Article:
Writing Resistance into International Law

International Community Law Review, Vol. 10, pp. 1-10, 2008

8 Pages Posted: 20 Aug 2009

See all articles by Ruth Buchanan

Ruth Buchanan

York University - Osgoode Hall Law School

Date Written: 2008

Abstract

This essay considers the problem of theorizing resistance within international law through a close reading of two recent contributions to the TWAIL literature. It is concerned less with their critiques of contemporary developments, than with how these scholars map the possible spaces for resistance of third world states and peoples to international legal institutions and discourses. Do they argue that third world resistance has the potential to transform international law, and move us in the direction of a more just international order? If so, how is that process of change envisioned? While the answers to these questions are, not surprisingly, somewhat elusive; what is illuminated in the attempt is the productively contradictory nature of the TWAIL project itself.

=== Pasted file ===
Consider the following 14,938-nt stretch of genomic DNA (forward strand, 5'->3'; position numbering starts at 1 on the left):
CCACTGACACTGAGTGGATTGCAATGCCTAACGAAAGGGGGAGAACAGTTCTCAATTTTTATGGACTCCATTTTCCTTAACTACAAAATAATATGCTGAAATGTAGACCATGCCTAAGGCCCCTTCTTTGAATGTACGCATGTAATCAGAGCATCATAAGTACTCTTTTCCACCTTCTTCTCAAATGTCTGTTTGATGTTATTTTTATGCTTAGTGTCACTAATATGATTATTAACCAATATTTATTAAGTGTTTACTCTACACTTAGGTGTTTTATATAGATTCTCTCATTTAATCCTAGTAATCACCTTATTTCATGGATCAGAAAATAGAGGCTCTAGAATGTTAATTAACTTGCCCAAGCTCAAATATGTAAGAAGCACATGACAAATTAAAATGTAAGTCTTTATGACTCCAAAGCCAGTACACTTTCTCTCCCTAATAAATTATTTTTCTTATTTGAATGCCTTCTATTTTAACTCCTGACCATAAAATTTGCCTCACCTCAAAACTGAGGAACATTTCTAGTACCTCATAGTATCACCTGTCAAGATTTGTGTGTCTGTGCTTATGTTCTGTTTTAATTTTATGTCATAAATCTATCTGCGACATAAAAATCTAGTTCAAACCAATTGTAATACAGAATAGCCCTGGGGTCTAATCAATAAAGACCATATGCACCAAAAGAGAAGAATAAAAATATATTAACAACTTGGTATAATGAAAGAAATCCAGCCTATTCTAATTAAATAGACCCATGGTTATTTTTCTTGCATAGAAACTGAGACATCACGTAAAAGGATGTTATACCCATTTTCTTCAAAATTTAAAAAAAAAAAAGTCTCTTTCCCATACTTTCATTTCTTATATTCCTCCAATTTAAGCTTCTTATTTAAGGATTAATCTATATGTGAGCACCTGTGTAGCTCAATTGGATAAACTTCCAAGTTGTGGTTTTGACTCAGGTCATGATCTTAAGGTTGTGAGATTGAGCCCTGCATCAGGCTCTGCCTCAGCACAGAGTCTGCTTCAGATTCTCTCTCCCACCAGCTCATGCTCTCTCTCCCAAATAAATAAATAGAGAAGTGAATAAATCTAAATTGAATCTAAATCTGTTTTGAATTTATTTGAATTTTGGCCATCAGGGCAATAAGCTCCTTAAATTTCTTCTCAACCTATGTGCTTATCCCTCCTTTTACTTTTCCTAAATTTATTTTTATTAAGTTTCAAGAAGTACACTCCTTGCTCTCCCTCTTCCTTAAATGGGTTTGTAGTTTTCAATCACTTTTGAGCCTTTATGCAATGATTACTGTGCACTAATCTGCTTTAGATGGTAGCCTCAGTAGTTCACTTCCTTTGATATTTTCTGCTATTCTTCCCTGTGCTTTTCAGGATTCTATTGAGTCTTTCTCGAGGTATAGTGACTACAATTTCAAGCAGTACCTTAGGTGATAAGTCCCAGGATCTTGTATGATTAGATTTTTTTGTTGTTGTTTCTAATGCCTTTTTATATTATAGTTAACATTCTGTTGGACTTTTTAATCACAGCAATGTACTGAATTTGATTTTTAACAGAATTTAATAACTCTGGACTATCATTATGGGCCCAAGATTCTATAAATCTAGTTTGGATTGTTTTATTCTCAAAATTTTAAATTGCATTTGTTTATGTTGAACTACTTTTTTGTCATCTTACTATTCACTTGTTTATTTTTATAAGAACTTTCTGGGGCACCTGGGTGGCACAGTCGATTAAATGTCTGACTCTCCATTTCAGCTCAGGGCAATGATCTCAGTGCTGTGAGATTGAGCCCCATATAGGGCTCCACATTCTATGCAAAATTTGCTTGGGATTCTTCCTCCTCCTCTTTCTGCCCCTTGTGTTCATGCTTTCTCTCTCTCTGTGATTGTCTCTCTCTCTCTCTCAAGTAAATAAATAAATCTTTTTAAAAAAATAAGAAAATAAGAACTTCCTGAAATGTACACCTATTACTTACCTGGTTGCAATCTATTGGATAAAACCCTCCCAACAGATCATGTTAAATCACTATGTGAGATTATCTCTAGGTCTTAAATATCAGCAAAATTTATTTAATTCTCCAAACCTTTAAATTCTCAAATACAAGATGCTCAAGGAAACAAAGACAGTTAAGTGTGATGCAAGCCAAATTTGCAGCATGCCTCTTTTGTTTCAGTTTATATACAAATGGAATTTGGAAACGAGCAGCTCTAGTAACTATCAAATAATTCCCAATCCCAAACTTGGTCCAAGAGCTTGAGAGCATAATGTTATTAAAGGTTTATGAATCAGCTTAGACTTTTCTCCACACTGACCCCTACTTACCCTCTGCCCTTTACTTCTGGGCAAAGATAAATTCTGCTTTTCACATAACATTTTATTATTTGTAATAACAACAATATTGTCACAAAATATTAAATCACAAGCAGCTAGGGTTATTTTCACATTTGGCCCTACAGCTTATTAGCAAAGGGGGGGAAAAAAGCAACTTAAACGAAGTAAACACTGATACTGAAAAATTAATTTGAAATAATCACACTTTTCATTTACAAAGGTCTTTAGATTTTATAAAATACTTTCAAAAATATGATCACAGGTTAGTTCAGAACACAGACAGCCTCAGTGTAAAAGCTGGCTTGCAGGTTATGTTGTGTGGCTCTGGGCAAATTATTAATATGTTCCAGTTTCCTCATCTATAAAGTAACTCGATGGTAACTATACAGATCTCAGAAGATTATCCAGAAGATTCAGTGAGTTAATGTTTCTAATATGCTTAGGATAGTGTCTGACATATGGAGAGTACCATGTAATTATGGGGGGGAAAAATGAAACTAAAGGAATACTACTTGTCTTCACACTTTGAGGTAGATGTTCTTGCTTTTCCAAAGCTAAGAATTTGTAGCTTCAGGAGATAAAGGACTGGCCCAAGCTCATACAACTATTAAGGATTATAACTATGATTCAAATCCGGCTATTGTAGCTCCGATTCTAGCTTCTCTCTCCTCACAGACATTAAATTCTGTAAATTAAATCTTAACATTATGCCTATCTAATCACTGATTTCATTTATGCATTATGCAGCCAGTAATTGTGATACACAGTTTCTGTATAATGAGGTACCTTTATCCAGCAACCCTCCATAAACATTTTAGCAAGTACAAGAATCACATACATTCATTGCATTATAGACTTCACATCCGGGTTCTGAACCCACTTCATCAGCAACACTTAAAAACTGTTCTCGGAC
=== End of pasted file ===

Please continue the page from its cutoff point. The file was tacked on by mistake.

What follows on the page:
Keywords: TWAIL, resistance, legal pluralism, revolution, multitude, international legal theory

Suggested Citation

Buchanan, Ruth, Writing Resistance into International Law (2008). International Community Law Review, Vol. 10, pp. 1-10, 2008. Available at SSRN: https://ssrn.com/abstract=1457203 or http://dx.doi.org/10.2139/ssrn.1457203

Ruth Buchanan (Contact Author)

York University - Osgoode Hall Law School ( email )

4700 Keele Street
Toronto, Ontario M3J 1P3
Canada

Register to save articles to
your library

Register

Paper statistics

Downloads
189
Abstract Views
845
rank
159,891
PlumX Metrics